Research
Print page Print page
Switch language
The Capital Region of Denmark - a part of Copenhagen University Hospital
Published

Alcohol consumption and its interaction with adiposity-associated genetic variants in relation to subsequent changes in waist circumference and body weight

Research output: Contribution to journalJournal articleResearchpeer-review

  1. The quality of dietary carbohydrate and fat is associated with better metabolic control in persons with type 1 and type 2 diabetes

    Research output: Contribution to journalJournal articleResearchpeer-review

  2. Adolescent wine consumption is inversely associated with long-term weight gain: results from follow-up of 20 or 22 years

    Research output: Contribution to journalJournal articleResearchpeer-review

  3. Population-based studies of relationships between dietary acidity load, insulin resistance and incident diabetes in Danes

    Research output: Contribution to journalJournal articleResearchpeer-review

  1. Genome-Wide Association Analysis of Pancreatic Beta Cell Glucose Sensitivity

    Research output: Contribution to journalJournal articleResearchpeer-review

  2. Obesity treatment effect in Danish children and adolescents carrying Melanocortin-4 Receptor mutations

    Research output: Contribution to journalJournal articleResearchpeer-review

  3. FUT2-ABO epistasis increases the risk of early childhood asthma and Streptococcus pneumoniae respiratory illnesses

    Research output: Contribution to journalJournal articleResearchpeer-review

  4. TVT or TVT-O? - A systematic review and meta-analysis comparing efficacy, complications and re-operations

    Research output: Contribution to journalReviewResearchpeer-review

View graph of relations

BACKGROUND: Studies have suggested a link between alcohol intake and adiposity. However, results from longitudinal studies have been inconsistent, and a possible interaction with genetic predisposition to adiposity measures has often not been taken into account.

OBJECTIVE: To examine the association between alcohol intake recorded at baseline and subsequent annual changes in body weight (∆BW), waist circumference (ΔWC) and WC adjusted for BMI (ΔWCBMI), and to test for interaction with genetic predisposition scores based on single nucleotide polymorphisms (SNPs) associated with various forms of adiposity.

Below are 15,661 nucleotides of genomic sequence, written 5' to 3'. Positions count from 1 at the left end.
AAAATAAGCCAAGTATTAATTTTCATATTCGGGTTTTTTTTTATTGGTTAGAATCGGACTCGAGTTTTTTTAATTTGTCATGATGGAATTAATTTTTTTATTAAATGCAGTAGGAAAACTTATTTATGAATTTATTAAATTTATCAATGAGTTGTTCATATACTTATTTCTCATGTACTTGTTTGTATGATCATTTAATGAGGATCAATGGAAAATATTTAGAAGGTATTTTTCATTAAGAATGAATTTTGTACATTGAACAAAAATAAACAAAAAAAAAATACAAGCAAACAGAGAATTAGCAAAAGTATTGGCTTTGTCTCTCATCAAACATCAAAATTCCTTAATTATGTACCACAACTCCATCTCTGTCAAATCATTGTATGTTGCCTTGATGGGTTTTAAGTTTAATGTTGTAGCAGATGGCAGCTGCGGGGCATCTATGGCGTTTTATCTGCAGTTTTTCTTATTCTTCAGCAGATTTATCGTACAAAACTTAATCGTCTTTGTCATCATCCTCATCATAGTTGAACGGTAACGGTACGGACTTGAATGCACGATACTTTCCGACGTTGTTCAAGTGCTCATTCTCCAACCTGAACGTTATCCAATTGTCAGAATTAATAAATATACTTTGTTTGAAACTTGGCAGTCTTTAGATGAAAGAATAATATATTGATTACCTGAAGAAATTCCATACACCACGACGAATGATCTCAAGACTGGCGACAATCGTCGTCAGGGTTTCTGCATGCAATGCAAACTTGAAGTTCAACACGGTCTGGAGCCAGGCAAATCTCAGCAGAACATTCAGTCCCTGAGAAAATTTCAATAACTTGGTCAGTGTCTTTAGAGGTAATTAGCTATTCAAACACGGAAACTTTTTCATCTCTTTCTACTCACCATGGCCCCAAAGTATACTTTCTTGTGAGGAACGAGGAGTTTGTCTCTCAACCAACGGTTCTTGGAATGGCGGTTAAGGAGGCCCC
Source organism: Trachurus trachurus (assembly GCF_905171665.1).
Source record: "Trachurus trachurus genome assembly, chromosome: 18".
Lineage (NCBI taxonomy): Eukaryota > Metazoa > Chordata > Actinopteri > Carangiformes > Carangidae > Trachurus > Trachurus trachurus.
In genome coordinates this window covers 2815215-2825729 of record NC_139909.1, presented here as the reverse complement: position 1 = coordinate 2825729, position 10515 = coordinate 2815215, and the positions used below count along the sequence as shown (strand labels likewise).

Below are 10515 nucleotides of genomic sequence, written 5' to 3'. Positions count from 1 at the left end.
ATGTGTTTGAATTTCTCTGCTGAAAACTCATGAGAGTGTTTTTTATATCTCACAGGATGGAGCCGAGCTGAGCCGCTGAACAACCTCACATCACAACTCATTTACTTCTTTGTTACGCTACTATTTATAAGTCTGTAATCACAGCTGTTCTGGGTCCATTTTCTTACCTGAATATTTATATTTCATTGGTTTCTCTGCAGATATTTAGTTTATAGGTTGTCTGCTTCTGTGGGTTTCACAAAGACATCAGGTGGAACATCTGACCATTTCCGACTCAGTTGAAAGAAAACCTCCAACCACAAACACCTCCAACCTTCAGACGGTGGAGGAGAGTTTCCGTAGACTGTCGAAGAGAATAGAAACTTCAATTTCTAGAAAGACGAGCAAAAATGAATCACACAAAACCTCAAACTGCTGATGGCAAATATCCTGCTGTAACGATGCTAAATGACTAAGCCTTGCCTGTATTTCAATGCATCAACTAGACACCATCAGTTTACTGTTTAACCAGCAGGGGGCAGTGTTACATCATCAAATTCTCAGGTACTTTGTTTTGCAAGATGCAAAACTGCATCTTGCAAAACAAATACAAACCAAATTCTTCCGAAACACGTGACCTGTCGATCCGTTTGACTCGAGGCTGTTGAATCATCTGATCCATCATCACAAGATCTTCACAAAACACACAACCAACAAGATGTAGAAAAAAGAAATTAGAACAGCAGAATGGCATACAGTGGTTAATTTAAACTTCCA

METHOD: This study included a total of 7028 adult men and women from MONICA, the Diet, Cancer and Health cohort (DCH), and the Inter99 studies. We combined 50 adiposity-associated SNPs into four scores indicating genetic predisposition to BMI, WC, WHRBMI and all three traits combined. Linear regression was used to examine the association of alcohol intake (drinks of 12 g (g) alcohol/day) with ΔBW, ΔWC, and ΔWCBMI, and to examine possible interactions with SNP-scores. Results from the analyses of the individual cohorts were combined in meta-analyses.

RESULTS: Each additional drink/day was associated with a ΔBW/year of -18.0 g (95% confidence interval (CI): -33.4, -2.6, P = 0.02) and a ΔWC of -0.3 mm/year (-0.5, -0.0, P = 0.03). In analyses of women only, alcohol intake was associated with a higher ΔWCBMI of 0.5 mm/year (0.2, 0.9, P = 0.002) per drink/day. Overall, we found no statistically significant interactions between the four SNP-scores and alcohol intake in relation to changes in adiposity measures. However in analyses of women separately, we found interaction between the complete score of all 50 SNPs and alcohol intake in relation to ΔBW (P for interaction = 0.03). No significant interaction was observed among the men.

CONCLUSION: Alcohol intake was associated with a decrease in BW and WC among men and women, and an increase in WCBMI among women only. We found no strong indication that these associations depend on a genetic predisposition to adiposity.

TRIAL REGISTRATION: Registry: ClinicalTrials.gov Trial number: CT00289237 , Registered: 19 September 2005 retrospectively registered.

Original languageEnglish
JournalNutrition Journal
Volume16
Issue number1
Pages (from-to)51
ISSN1475-2891
DOIs
Publication statusPublished - 25 Aug 2017

    Research areas

  • Journal Article

ID: 51690594